(16) |

(17) | |||

(18) |

This problem can't be solved using normal modes. Instead we do a direct numerical integration. To simplify notation and prepare for numerical integration, we rewrite the system of equations in two steps:

(19) | |||

(20) |

where is the acceleration of the th mass point and is its velocity. Initial conditions must specify and .

Here we discuss the leapfrog method, but you may use any method of
numerical integration you like. With the leapfrog method we advance
the time by small steps . The leapfrog idea works with estimated
velocities at the odd multiples of : , , ,
etc and with estimated positions at the even multiples , ,
etc. We leap the velocity over the position, using the acceleration
evaluated at that position. Then we leap the position over the
velocity. To get the process started we need the velocity estimate at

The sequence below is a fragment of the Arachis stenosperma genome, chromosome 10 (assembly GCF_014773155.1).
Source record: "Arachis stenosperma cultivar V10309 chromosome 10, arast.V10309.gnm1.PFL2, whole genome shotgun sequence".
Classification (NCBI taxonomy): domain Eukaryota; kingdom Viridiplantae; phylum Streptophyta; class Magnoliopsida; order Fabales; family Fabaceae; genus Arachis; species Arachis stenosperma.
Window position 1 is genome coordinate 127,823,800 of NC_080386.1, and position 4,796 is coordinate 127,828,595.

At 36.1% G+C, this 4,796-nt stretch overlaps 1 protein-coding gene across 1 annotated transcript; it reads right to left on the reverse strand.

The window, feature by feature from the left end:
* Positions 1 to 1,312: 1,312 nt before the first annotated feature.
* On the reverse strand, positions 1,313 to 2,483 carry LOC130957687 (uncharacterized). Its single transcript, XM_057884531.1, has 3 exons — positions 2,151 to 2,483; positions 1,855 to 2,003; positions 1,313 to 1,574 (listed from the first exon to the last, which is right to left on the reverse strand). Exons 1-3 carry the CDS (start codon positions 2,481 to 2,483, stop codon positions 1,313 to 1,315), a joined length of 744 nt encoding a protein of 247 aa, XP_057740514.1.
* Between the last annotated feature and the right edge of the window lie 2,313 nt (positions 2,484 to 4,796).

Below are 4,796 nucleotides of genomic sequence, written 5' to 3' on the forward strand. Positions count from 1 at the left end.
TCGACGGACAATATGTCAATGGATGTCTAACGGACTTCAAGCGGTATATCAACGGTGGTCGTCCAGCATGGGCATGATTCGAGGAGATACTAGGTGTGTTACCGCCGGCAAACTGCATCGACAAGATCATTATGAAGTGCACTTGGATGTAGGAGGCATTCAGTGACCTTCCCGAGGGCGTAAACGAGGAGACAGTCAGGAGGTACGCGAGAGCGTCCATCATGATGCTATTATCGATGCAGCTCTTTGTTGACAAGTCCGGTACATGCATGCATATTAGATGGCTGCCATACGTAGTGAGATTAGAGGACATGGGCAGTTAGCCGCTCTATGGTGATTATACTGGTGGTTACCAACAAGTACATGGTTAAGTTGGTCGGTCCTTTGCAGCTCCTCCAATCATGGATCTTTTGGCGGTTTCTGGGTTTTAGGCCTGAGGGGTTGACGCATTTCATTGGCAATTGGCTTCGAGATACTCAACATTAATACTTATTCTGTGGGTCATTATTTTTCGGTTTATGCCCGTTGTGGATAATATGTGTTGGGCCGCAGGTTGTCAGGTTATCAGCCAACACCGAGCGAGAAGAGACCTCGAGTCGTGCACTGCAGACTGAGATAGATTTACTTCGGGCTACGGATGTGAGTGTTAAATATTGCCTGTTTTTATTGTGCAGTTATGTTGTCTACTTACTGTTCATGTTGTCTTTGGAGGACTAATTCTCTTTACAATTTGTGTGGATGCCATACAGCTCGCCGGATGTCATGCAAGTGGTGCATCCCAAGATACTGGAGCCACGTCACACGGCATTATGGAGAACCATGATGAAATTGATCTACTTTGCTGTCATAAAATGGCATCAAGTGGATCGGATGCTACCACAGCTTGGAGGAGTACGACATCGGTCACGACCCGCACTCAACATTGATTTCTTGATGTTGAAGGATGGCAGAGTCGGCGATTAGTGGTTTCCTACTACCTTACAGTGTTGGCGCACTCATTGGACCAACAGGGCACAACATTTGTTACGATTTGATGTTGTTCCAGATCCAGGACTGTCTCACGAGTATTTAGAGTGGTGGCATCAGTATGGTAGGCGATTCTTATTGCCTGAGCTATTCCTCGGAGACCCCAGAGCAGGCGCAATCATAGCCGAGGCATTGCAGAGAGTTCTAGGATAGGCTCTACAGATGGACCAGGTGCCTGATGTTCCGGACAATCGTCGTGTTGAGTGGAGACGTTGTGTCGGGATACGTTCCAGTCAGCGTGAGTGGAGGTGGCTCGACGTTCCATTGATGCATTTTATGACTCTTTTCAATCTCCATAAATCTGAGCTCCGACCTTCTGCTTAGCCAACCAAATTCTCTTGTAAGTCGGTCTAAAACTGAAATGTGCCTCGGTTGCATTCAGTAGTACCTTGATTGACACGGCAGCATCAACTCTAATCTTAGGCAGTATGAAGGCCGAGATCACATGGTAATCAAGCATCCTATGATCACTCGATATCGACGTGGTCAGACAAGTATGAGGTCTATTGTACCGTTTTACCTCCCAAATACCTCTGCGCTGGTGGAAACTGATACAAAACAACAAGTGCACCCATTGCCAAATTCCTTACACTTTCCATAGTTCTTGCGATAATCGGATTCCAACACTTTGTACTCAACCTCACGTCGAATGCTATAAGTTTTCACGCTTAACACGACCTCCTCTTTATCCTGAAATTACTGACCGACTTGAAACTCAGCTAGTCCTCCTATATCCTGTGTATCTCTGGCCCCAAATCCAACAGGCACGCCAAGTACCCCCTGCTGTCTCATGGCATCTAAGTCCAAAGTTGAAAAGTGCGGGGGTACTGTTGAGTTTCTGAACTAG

the first odd time , so we do a half-step:

(21) |

(22) | |||

(23) |

This process is repeated for many steps. At the end of the integration process, we should bring the velocity up to the final even time by taking a final half-step.

At regular intervals we want to measure the energy in the first few normal modes. This is done using Eqs (15) and (17), which require knowledge of the eigenvalues and eigenenergies. To be precise, before measuring the energies one should bring the velocity up to the even time by taking a half-step. Then another half-step to resume integration.